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1 Dec, 2008 19:09

Obama’s teammate with shady Russian past

Members of Obama’s economic task force are already rolling up their sleeves to fight the recession. Among those due to guide America through the financial crisis is Larry Summers, who will be the president's senior financial advisor.

There may be some big international stars on Obama’s new dream team, but Larry Summers is no plain professional. Not only has he run the World Bank but he served in the Clinton administration and was president of Harvard. But despite the impressive CV he’s also been a controversial figure both at home and abroad throughout his career.

“I have to say that for someone protecting the interests of the US, he was very efficient. He tried to force a model on us, which turned out to be suicidal for the Russian economy,” says economic expert Sergey Glazyev.

Summers will head the National Economic Council as Obama’s senior financial advisor. He’s known for being a keen advocate of deregulation, a policy he exported to Russia with disastrous results in the late nineties. Some who worked with him conceded he knew what he was doing, but could be blinded by his own convictions.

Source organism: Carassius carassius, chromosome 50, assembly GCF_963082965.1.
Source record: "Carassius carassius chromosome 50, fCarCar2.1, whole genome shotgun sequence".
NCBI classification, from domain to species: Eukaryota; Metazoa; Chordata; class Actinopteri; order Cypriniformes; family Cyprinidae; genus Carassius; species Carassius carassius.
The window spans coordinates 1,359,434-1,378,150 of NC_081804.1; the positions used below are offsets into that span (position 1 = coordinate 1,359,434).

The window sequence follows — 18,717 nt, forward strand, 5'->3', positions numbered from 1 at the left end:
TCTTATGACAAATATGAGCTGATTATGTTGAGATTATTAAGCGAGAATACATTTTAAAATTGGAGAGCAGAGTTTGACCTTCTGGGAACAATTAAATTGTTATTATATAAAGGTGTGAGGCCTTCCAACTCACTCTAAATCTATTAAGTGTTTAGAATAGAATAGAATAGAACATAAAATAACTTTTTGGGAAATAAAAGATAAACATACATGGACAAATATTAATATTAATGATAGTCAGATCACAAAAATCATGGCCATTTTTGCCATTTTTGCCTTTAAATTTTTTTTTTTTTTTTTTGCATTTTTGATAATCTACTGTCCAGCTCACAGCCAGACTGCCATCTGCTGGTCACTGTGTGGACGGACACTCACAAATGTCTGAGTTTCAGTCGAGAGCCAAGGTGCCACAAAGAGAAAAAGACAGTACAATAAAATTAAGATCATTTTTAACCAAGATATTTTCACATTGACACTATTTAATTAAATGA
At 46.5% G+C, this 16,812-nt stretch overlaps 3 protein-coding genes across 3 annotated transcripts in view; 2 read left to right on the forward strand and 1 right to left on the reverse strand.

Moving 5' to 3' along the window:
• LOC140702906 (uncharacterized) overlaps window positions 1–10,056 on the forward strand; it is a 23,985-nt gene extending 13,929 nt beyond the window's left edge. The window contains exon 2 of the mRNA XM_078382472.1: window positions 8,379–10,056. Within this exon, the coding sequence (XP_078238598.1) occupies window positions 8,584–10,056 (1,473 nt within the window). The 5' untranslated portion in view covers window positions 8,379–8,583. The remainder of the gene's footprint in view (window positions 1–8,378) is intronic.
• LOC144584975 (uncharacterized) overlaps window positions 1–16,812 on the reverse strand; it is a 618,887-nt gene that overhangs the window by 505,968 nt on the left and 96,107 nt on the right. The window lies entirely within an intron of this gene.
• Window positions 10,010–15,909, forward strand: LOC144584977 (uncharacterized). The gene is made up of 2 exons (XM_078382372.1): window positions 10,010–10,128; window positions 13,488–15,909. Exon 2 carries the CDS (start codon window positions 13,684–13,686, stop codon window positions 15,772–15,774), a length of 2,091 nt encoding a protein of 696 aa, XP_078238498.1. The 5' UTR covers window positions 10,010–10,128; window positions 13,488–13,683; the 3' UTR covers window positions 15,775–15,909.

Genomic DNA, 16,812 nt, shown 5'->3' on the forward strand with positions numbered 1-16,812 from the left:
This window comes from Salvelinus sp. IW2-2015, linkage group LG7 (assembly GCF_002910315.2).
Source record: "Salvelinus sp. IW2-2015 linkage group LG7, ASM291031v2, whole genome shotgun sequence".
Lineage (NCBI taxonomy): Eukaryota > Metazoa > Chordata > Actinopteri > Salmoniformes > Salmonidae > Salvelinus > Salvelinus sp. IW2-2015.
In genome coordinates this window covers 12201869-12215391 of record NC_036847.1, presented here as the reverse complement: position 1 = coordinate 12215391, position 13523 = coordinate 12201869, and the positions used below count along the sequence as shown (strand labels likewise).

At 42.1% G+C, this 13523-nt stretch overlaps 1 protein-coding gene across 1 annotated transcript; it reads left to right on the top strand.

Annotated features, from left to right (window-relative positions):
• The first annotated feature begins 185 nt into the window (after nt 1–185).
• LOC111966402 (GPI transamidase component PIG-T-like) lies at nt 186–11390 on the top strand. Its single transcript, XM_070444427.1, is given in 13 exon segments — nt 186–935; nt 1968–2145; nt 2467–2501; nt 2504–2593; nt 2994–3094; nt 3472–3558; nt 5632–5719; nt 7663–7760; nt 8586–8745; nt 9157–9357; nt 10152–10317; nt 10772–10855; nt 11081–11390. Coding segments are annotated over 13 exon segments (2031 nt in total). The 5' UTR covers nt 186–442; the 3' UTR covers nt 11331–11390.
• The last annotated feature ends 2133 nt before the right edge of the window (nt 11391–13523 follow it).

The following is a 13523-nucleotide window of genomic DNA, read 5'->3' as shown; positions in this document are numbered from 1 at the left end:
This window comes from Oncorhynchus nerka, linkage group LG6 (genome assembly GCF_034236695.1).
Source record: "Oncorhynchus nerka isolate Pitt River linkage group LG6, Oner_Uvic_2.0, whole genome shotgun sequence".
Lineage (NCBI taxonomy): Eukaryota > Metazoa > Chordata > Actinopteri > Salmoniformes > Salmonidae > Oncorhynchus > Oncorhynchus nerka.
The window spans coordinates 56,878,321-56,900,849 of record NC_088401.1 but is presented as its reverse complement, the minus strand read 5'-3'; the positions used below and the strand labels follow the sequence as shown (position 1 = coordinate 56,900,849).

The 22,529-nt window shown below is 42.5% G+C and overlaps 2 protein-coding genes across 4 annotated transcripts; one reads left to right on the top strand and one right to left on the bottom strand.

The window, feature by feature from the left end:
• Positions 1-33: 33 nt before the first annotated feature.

“There was a little bit of this attitude of ‘we know everything, and you guys don’t know anything’,” recalls Viktor Geraschenko, former Head of Russia’s Central Bank.

A number of his actions as president of Harvard caused controversy, including sexist remarks and a US$ 26-million lawsuit, again involving Russia.

The university and a close friend of Summers’s settled a claim by the US government of a conflict of interest in Russia’s privatisation programme in 1990s, which allowed many to get rich quick.

Sergey Glazyev says Summers’s new appointment could mean more trouble.

“This is an attempt to further maintain an ineffecient financial system that is completely unbalanced, in which the US prints money and finances their spending and the rest of the world pays,” he says.

When news of his appointment became known, the media began remembering the economic policies of the past, but also the scandals that have dogged Summers over the years. His record could prove to be a burden to the new administration, whose central promise was one of change and renewal.

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